So, what are the different types of adoption? What should a couple know before they begin the process? How will they know which option is right for them? What are the costs associated with each? What emotions will couples experience through this process?

Michele Tiek works with an organization called The Jeremiah 2911 Project, which is a non-profit organization formed to financially assist families with adoption. She shares, “Anytime a new child comes into a home, there is great joy! We are so thankful for the way that God brought each of our children into our home and for their unique journey.”

I would echo her words based on our own experience. There is great joy when your child arrives home. But, there are also trials. Couples or families can expect a healthy dose of both.

In deciding which option is best for a couple or family, here are the 3 main options for adoption:

Domestic Adoption:

By definition, this is any adoption that takes places within the country you live in. The average cost for this option is $17,000-$25,000 if you work with an agency. This includes birth mother living expenses, home study fees, lawyer costs, and a few other miscellaneous costs. It really comes down to which agency you work with or even if you work with an agency. Couples or families may choose to do a private adoption with just a lawyer. This will save on cost but there is more risk.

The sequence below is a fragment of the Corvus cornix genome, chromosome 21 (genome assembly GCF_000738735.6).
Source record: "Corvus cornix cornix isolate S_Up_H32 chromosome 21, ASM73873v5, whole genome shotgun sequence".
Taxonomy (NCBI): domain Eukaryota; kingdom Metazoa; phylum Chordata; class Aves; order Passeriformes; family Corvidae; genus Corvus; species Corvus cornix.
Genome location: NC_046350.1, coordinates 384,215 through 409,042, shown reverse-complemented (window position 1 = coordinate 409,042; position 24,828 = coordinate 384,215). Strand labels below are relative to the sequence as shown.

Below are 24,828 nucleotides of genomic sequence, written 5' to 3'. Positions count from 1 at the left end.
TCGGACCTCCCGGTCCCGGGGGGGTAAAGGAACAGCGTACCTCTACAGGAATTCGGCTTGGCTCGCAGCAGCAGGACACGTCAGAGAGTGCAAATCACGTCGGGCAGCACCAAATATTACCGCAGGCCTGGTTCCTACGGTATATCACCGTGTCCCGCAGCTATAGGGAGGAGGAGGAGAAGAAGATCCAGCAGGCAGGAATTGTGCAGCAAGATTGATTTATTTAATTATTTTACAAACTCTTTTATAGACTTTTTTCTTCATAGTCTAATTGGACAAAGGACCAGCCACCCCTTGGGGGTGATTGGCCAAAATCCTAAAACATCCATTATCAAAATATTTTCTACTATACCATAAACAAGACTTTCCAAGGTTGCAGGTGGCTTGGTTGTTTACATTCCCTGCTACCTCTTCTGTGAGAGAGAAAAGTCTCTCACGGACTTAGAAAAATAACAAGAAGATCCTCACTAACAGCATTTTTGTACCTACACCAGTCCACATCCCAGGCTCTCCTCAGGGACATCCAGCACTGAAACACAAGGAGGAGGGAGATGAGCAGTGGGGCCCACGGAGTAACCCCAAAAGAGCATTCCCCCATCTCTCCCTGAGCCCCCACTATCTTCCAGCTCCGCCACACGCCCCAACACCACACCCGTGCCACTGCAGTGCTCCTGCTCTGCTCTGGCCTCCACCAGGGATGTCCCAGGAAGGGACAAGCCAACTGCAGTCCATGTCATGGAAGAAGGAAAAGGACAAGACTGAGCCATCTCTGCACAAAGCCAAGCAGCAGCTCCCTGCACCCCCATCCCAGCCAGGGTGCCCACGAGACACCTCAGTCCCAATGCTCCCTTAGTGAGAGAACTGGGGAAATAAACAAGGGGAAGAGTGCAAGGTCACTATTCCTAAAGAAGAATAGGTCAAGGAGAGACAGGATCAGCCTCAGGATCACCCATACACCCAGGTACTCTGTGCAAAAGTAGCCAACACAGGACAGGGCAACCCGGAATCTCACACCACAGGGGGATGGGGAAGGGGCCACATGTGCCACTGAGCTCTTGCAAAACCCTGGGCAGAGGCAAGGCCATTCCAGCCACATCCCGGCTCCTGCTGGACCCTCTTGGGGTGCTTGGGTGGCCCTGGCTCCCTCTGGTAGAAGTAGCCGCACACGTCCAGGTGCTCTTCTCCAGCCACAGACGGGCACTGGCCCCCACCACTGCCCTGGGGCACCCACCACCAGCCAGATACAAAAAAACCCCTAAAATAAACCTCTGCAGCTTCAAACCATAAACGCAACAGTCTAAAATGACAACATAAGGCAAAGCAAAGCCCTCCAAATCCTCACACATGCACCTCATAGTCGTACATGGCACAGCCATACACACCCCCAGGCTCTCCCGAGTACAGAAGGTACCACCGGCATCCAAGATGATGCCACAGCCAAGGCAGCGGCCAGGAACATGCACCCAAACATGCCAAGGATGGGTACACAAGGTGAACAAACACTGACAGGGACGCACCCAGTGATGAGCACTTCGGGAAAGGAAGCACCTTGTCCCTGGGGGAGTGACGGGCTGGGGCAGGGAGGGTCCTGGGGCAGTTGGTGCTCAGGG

This process is usually faster than international adoption or foster-to-adopt, averaging anywhere from 4-12 months turnaround time, from the beginning of the process to placement. Children are usually placed at birth.

International Adoption:

By definition, this is any adoption that takes place outside of the country you live in. The most well-known countries that folks adopt from are China, Russia, and the Ukraine. However, there are many other countries that are open to this process. The average cost is around $25,000-$50,000, which goes toward travel expenses, various agency fees, specific country expenses, home study costs, and travel.

On average, it can take anywhere from 12 months to 4 years. Each country is different when it comes to the types and ages of children that are available for adoption.